2. I got here via Beauty Tips for Ministers. Thanks so much for opening my eyes to the potential dangers in communion! My own kids are nut-allergic, so I've made sure our church's communion bread is safe for them, but I had not thought of the problems with gluten. I've forwarded your post to the rest of our ministerial staff and look forward to a discussion about how we can better serve our membership. Thank you so much for this important work!

  3. Just got here from RGBP - I am a lay lurker.

    Thank you for your post - my previous church offered GF wafers (unbelievably stale, but they tried!) but current church does not. I partake of the cup but not the bread (not intinction). Now I'll bring my own wafers and rejoice in the fullness of communion once again!

    Many, many thanks!!

  4. I love your blog and especially the practical ways a church can fully include those with allergens.

    I am a gluten free pastor who has ordered the Ener-G Communion wafers. While they do have the distinct advantage of being free of the major allergens, the taste and texture make me wince. If I could persuade my church to offer Communion totally gluten-free, we would use Udi's bread. Since it is only me who is GF, and sometimes one or two others, I have (and provide) rice crackers.

  5. I use to be on staff at my church (10,000 attending weekly). I had to quit working because of CD. They do provide a GF option, but it's not sealed and I am very sensitive I do not partake at church. My husband and I just do it at home. Not the same but ok.

    I have contacted Celebration Cups to try to get them to make a GF option. They make pre-filled sealed little cups with a wafer on top and grape juice below. They are still "researching it" as of today. By all means give them a call and bug them. Demand may make it happen.

  6. you are correct - we do offer both zero gluten and gluten reduced hosts. Please feel free to check out the web site at
    We would like to let churches know that parishioners are also welcome to buy from the web site directly - you do not have to be a church :).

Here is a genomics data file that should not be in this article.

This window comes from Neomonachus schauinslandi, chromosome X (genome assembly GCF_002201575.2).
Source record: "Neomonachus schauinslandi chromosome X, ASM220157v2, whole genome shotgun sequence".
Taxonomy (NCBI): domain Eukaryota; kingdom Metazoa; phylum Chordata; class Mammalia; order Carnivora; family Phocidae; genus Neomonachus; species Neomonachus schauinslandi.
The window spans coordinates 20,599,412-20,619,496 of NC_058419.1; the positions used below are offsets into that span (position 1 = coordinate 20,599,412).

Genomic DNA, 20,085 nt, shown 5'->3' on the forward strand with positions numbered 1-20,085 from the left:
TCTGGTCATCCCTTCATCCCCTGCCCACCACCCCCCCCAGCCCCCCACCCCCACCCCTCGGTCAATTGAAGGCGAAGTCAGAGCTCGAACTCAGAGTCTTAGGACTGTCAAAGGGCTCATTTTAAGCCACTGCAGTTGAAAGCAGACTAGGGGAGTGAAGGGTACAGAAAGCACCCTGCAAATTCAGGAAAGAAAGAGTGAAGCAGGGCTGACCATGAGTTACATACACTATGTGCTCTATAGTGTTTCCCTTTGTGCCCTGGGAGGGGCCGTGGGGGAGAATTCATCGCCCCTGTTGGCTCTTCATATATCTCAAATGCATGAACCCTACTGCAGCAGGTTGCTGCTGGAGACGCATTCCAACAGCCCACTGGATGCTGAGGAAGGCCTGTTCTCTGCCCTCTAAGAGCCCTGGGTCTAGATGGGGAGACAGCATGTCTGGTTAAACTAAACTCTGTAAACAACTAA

7. To add to the list of pre-made, pre-sliced: Canyon Bakehouse Mountain White. It tastes very good (I know we should not look for that specifically but it makes it more "palatable" for a church moving to GF-only communion) and it holds up incredibly well being cut the day before, covered overnight, and then served the next morning. The bakery is in Loveland, CO but Woodman's in Kenosha, WI (and presumably other locations) carries it for those in WI. Canyon Bakehouse's website also indicates that they will ship orders.

  8. Good to know on the Canyon Bakehouse! I haven't tried that one yet, but I'll add it to my products-to-look for list! Thanks for the heads up!

  9. Does anyone know of other gf wafers besides ener-g brand? I'm allergic to potato also and those have potato flour in them. My church wants to have gf communion cause there are allot of us now so I'm trying to find one for them that I can eat! thanks!

  10. I am so sorry to say that Canyon Bakehouse and others like Udi's no longer offer the special order unsliced option for their bread. Our church uses the whole loaf system and we are still struggling with finding a good non crumbly replacement. Actually Pamela's mix works quite well, is not crumbly and is moist, but someone complained about the taste (a fluke! most everyone else was really fine with it. It is a good mix.) For all other churches beside ours, hands down I'd recommend Pamela's. It also is inexpensive. Buy it on Amazon, in cases or bulk bags over $25 at a time for free shipping and put it on Subscribe and Save for an extra discount. I'll add that if the loaf is to be baked in a home, consider having a parishioner who already has a gf kitchen bake it to avoid cross contamination, even in the oven, particularly if it is a convection oven with circulating air. Pamela's loaf freezes pretty well and it is always good to have a backup loaf in the freezer for those odd times when something goes wrong and a fresh baked loaf does not appear for the service.